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# Problem Solving

Problem Solving is

## Problem Solving

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### Presentation Transcript

1. Logical Reasoning

2. When dealing with friends and colleagues, we find that what we say will often evoke a certain response. That response can then lead to another, and so on. • When we try to predict a conversation scenario or a potential discussion/argument, we are, in effect, using logical reasoning. • That is, if you say A, then it is expected that the response will be B. This then will lead to statement C, which will likely be responded to with statement D. This sort of logical reasoning, done effectively, can help immensely with interpersonal relationships and can help solve (or perhaps avoid) problems before they arise. • We do this often without being aware of the actual process. However, in mathematics, we more formally make our students aware of this thinking process. We try to guide them or train them to think logically. Whereas it can be argued that inductive thinking (Le., going from several specific examples to a generalization) is more natural, the logical form of reasoning requires some • practice.

3. Conversation between2 single girls • Maipa: mbel. Makan yuk • Ambar : Ah duluanajadeh,maipaa….. • Maipa: Temeninyuk mbel, males nisendiri • Ambar : kagakadaduittapi, bayarinya.. • …. • …. • ….

4. The Logical Reasoning Strategy in Everyday Life Problem-Solving Situations • In everyday life situations, we typically rely on logical reasoning to plan a strategy for a work plan, or we may use it to argue a point with a colleague or boss. The strength of an argument is often dependent on the validity of the logical reasoning used. This can often mean the difference between success and failure in court proceedings. It can affect success or advancement on the job. • Status is gained when you convince your boss that you have a more efficient • way to conduct a process than was previously the case. The success or failure of • a business deal can depend on your facility with logical reasoning.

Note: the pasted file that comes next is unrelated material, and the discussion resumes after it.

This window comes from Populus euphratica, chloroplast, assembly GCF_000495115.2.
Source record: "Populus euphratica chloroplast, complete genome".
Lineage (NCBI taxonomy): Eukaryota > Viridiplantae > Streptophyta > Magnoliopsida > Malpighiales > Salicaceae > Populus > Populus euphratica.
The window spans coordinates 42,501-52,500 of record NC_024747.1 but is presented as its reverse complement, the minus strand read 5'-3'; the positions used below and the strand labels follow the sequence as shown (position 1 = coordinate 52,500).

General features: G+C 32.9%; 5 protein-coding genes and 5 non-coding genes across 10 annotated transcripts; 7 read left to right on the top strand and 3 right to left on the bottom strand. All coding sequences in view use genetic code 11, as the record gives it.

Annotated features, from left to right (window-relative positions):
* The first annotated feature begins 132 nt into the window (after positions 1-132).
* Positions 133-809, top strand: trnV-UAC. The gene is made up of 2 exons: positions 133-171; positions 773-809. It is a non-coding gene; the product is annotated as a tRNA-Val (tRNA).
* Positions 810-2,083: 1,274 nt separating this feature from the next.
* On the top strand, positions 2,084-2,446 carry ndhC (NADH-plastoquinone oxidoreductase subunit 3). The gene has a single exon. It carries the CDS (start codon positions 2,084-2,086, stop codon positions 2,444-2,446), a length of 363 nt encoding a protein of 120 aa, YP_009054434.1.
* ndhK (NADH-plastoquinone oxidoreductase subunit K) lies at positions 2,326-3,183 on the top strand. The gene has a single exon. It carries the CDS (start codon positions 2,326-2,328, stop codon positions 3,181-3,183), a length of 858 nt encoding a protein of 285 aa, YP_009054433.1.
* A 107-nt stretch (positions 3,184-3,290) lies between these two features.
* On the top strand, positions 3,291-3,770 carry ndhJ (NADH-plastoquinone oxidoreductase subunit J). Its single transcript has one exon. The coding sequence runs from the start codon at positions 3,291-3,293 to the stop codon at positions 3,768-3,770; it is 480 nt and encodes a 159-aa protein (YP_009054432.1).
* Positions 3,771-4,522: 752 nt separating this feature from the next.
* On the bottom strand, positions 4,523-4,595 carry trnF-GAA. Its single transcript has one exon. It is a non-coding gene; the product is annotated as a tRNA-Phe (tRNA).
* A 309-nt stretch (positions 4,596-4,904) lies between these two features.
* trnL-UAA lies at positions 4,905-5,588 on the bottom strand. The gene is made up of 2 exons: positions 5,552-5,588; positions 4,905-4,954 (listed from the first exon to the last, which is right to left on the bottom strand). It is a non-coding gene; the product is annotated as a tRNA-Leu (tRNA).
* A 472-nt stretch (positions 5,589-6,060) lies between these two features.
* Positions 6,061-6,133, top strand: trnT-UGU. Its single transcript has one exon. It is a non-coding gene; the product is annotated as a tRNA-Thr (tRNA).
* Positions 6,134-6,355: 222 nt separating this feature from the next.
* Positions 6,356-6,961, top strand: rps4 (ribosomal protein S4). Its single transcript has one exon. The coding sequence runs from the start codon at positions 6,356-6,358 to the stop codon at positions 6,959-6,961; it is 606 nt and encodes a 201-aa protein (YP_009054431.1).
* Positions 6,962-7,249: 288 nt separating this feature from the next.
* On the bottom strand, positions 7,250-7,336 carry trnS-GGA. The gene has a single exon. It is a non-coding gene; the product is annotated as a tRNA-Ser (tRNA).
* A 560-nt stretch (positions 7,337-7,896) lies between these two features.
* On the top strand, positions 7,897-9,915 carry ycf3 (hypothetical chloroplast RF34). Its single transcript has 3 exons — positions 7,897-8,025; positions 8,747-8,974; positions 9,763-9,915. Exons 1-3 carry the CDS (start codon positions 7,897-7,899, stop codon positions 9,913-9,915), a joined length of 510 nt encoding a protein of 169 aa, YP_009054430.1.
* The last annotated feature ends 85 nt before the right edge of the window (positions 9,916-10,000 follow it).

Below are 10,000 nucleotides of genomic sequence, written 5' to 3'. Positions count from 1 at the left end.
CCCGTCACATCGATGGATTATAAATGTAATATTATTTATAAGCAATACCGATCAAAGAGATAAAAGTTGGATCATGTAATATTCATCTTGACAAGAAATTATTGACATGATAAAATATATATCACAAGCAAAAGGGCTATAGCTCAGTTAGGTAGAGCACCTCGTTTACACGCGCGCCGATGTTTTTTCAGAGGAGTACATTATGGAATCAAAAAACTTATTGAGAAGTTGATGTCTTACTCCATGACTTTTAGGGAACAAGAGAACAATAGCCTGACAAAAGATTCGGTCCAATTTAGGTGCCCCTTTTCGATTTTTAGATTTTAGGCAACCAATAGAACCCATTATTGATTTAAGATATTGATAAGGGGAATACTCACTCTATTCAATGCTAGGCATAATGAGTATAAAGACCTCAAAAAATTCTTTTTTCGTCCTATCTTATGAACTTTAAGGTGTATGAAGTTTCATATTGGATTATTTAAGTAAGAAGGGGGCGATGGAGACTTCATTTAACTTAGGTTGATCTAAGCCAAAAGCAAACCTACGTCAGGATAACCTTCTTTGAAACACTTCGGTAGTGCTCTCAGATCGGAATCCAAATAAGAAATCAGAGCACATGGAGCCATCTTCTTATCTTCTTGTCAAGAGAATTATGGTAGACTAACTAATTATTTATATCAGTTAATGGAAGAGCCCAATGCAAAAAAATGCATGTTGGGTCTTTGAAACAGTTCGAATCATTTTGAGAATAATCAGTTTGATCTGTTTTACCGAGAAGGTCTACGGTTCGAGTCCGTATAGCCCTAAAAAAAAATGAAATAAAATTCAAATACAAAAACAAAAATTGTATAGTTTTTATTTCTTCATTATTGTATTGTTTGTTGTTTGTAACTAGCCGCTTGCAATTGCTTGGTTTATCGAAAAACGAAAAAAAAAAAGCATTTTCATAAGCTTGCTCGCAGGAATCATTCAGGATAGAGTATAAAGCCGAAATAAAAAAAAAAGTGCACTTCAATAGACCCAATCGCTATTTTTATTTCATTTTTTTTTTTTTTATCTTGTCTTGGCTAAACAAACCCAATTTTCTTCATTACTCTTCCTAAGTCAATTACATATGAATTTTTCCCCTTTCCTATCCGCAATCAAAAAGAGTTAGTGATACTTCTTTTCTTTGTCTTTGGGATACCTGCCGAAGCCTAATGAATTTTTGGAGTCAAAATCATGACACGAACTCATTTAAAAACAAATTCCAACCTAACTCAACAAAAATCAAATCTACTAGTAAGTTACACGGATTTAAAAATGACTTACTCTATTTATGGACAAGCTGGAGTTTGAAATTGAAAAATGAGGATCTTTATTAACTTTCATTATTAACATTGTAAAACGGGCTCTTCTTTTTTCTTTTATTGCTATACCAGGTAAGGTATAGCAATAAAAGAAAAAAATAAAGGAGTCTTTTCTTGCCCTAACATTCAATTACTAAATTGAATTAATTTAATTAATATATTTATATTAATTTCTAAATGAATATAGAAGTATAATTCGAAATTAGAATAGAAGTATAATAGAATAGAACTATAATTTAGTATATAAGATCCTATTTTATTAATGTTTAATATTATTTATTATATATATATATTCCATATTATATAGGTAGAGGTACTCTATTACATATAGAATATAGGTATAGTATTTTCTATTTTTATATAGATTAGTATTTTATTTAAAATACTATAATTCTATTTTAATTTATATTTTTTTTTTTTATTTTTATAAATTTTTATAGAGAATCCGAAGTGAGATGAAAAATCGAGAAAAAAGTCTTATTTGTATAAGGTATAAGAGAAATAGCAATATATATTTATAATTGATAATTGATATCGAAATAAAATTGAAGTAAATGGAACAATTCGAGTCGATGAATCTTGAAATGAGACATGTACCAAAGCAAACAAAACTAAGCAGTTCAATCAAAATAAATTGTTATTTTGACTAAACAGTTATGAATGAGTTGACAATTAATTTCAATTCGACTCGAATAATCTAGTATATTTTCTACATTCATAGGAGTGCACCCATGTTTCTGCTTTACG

5. Applying the Logical Reasoning Strategy to Solve Mathematics Problems • A domino can cover exactly 2 adjacent squares on a standard checkerboard. Thus, 32 dominoes will exactly cover the 64 squares on the checkerboard shown in Figure below Suppose we now remove one square from each of the two diagonally opposite corners of the checkerboard and remove one domino as well. • Can you now cover this "notched" checkerboard with the 31 remaining dominoes? Why or why not?

6. Applying the Logical Reasoning Strategy to Solve Mathematics Problems • Solution. One way to solve this problem is to obtain a checkerboard, remove the • corner squares as shown, then take 31 dominoes and do it! However, this can be • rather messy and time consuming, since there are many ways we can place the • dominoes on the board.